I’m curious about your own position with regards to Heidegger and Hegel and the way they are being appropriated by the Anglo-American philosophy?
Philosophy (East and West) has produced many great philosophers. Hegel and Heidegger are certainly two of them. Great philosophers have a way of making a view that seems pretty crazy enticing. Perhaps no great philosopher has ever espoused a view which can stand up to indefinite philosophical scrutiny; but there will always be much to be learned from such philosophers, since their work, right or wrong, contains profound points of insight and understanding, points which can flourish in new philosophical surroundings. I don’t think that it is controversial to say that Anglo philosophers did not read and think about the work of Hegel and Heidegger for most of the 20th century. But good philosophy has a habit of breaking through parochialism. So it’s hardly surprising that we are now seeing Anglo philosophers working with Hegel and Heidegger (e.g., Brandom, Dreyfus, Garfield, Moore). Neither is this traffic one-way. I have many friends in Germany and Italy who are as familiar with Hume and Wittgenstein as they are with Hegel and Heidegger. Let me also note, though you did not ask about it, that this is not the only barrier which is now being broken down. That between Eastern and Western philosophy, a much more impenetrable barrier than that between Anglo and Continental philosophy, is also starting to crumble. I have many friends, both Eastern and Western, who cross that barrier.
Returning to the earlier question about nothingness, I wonder if the notion of nothing as simultaneously being a mereological sum (the sum of everything which is not an object) and the ineffable (the absence of all things) can lead to a more positive, affirmative and even productive characterization of it. As a matter of fact, a number of scholars associated with the “realist turn” have read your notion of contradiction along deleuzian lines, i.e., as suggesting an unstable foundation that’s responsible for an ontogenesis of the real. Is your notion of contradiction (and nothingness) simply a logical derivation, or do you see further metaphysical/ontological ramifications to your discovery…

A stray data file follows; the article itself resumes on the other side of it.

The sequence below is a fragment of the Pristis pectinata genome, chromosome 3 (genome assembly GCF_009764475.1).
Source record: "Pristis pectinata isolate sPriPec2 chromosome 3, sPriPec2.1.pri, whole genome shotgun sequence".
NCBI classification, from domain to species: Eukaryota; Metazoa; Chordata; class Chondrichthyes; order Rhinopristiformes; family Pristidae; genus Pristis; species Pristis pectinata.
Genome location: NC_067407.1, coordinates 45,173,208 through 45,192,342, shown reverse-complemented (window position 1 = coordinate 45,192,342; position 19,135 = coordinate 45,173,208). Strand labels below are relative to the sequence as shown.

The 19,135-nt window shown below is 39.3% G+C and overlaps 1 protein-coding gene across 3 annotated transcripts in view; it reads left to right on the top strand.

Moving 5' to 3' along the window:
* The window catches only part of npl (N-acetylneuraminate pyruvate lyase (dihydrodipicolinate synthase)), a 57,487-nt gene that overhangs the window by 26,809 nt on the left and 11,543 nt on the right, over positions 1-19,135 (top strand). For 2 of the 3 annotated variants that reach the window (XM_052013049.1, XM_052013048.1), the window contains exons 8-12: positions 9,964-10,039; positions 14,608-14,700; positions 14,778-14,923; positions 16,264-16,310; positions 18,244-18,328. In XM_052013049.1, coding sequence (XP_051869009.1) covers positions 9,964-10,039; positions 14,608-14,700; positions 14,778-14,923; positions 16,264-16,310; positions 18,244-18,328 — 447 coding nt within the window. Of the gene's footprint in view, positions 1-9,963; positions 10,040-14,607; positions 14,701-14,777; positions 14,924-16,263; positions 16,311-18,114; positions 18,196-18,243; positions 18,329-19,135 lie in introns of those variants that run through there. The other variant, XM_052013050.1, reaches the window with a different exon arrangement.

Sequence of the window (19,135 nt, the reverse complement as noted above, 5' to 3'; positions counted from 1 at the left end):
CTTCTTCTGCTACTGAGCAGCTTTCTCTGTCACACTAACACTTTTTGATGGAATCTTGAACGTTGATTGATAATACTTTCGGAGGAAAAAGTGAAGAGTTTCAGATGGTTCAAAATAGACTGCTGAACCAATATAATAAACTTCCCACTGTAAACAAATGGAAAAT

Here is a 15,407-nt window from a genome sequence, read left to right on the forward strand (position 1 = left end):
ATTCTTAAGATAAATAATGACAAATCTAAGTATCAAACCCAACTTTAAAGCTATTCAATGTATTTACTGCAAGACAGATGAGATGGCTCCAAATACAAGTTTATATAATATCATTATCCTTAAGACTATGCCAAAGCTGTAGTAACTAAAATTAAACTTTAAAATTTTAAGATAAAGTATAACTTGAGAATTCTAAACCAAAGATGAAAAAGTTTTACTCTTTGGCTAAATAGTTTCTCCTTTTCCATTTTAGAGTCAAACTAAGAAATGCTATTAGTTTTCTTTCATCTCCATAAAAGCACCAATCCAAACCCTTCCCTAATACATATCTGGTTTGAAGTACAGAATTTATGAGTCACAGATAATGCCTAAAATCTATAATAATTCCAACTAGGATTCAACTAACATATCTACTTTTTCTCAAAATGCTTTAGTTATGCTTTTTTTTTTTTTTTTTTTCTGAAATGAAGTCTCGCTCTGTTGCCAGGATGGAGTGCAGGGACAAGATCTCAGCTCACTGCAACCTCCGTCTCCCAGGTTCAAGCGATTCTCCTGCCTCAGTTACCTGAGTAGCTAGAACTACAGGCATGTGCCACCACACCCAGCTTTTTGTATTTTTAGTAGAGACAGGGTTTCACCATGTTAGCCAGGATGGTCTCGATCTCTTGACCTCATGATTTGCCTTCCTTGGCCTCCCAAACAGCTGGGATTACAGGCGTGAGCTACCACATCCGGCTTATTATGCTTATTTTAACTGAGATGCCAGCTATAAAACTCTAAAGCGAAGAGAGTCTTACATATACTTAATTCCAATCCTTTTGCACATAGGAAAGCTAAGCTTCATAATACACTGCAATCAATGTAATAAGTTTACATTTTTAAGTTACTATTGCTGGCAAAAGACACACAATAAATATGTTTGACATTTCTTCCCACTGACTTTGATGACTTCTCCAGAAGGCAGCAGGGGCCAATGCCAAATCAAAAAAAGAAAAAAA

I’m not familiar with the work you mention, so I can’t really comment on it. All I can say is that once the tools and ideas are out there (be they phenomenology, sense and reference, language games, deconstruction, dialetheism), people will make all kinds of uses of them. How good those uses are, continuing philosophical scrutiny will tell. As to your last question, I often use the tools of formal logic in my work. I find them very helpful in shaping my philosophical thinking. However, formal logic is but a tool—albeit a very powerful and fecund one. And the value of any tool is in what you can do with it. I don’t expect logic to be very helpful for hammering in nails; but I do expect it to be so in profound questions of philosophy. And that is a view as ancient as philosophy itself, both East and West.
Yet much of the (neo)pragmatist tradition in the United States, fueled in part by the appropriation of Heidegger we mentioned earlier, has come to think of logic and hammers as closely related. Normative pragmatism, in particular, regards conceptual work (i.e., the implicit revision of concepts) as inseparable from our “everyday skillful coping”. I wonder how you conceive of this relation between theory and praxis in general and the pragmatist reading of Heidegger in particular. Is there a difference to be made, perhaps, between normative pragmatism and normative pragmatism?
Human skills are many: hammering in a nail, changing a tyre, giving an after-dinner speech, proving mathematical theorems, speaking Chinese. Some of these are more cerebral, and some are more physical, though most have some of each of these elements, and all are embedded in a form of life, as Wittgenstein put it in the Investigations. Clearly, being able to reason well, solve difficult intellectual problems, invent new concepts, are also skills. So hammering and reasoning have at least that much in common. (There are, of course, many differences, too obvious to mention.) Norms are a different matter again. Norms can be thought of in many ways, but most obviously, they are guides to action. Certainly, skills can be exercised by following norms. But equally, one can know the norms, and yet be inept and unable to follow them. And certain skills can actually be about breaking norms. (Think of great innovations in art, music, and even philosophy.)